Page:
Other towers include the Speaker’s Tower (located at the northern end of the building on the waterfront, this contains a residence for the Speaker), the Chancellor’s Tower (located at the southern end, it too contained a residence originally used by the Lord Chancellor) and St Stephen’s Tower – located in the middle of the building’s west front, it contains the public entrance to the building. Significant other rooms in the palace complex include the Robing Room – where the Queen puts on her ceremonial robes and crown before the State Opening of Parliament – and the Royal Gallery, used for state occasions.

The foundation stone (the building was constructed out of sand-coloured limestone from Yorkshire) was laid in 1840 and construction of the monumental building – which features more than 1,100 rooms and two miles of passageways – wasn’t completely finished until the 1870s although most of the work had been completed by 1860 (the year Barry died). The House of Lords first sat in their new chamber in 1847 and the House of Commons in 1852 (it was at this point that Barry was knighted for his work).

The cost, meanwhile, originally estimated at less than £750,000, ended up coming in at more than £2 million.

Much of the interior decoration owes its appearance to the Gothic revivalist Augustus Pugin who designed everything from wallpapers, to floor tiles and furnishings. Pugin also helped Barry with the external appearance but like Barry died before the project was completely finished (in 1852).

The palace was bombed numerous times in World War II – in one raid, the Commons Chamber was destroyed as firefighters opted to save the much older Westminster Hall instead. It was later rebuilt under the direction of Sir Giles Gilbert Scott and completed by 1950. Other aspects of the building have also been restored.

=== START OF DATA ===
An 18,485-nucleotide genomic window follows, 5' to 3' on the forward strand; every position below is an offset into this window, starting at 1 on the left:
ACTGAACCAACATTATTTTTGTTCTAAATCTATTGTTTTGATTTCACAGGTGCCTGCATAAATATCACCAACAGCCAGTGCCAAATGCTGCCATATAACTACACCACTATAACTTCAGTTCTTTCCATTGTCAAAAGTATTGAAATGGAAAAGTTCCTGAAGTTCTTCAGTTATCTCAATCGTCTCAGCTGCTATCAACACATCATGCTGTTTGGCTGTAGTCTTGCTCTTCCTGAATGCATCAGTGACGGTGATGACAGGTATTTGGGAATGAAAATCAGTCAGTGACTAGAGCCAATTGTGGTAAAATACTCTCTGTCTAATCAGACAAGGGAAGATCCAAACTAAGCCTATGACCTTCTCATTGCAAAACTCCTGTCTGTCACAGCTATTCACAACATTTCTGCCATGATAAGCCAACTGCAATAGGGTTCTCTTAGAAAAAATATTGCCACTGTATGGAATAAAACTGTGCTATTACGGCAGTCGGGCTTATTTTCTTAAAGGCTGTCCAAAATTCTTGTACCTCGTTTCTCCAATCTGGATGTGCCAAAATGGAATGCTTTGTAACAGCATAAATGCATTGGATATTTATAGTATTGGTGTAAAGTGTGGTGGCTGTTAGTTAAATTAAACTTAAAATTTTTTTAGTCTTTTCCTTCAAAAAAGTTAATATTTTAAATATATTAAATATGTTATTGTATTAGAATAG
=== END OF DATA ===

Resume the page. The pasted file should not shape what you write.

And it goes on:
A Grade I-listed building classified as a World Heritage Site, Barry’s Houses of Parliament remain one of London’s most iconic structures. We’ll be looking in more detail at some of the building’s features in future posts.

WHERE: Houses of Parliament (nearest Tube stations are Westminster, St James’s Park and Embankment); WHEN: Tours (75 minutes) are run from 9.15am to 4.30pm on Saturdays (also six days a week during summer opening); COST: £15 adults/£10 concessions/£6 children five to 15 years (children under five are free). Prices go up after 1st April – check website for details and to purchase tickets (tours for UK residents, including climbing the Elizabeth Tower, can also be arranged through your MP); WEBSITE: www.parliament.uk.

For more, see Robert Wilson’s guide to the The Houses of Parliament or David Cannadine’s indepth,  The Houses of Parliament: History, Art, Architecture. For more on the story of the fire in 1834, see head parliamentary archivist Caroline Shenton’s recent book The Day Parliament Burned Down.

Built in the 16th century for King Henry VIII, Bridewell Palace only had a short-lived life as a royal residence before it was handed over to the City of London and used as a poorhouse and prison.

Located on the western bank of the Fleet River (the site is now occupied by Unilever House and remembered in the place names of Bridewell Place and Bridewell Court), the palace – named for a holy well located nearby which was dedicated to St Bride  (St Brigid) – was built on the direction of the king’s key advisor Cardinal Thomas Wolsey between 1510-15 on land which had previously been the site of St Bride’s Inn.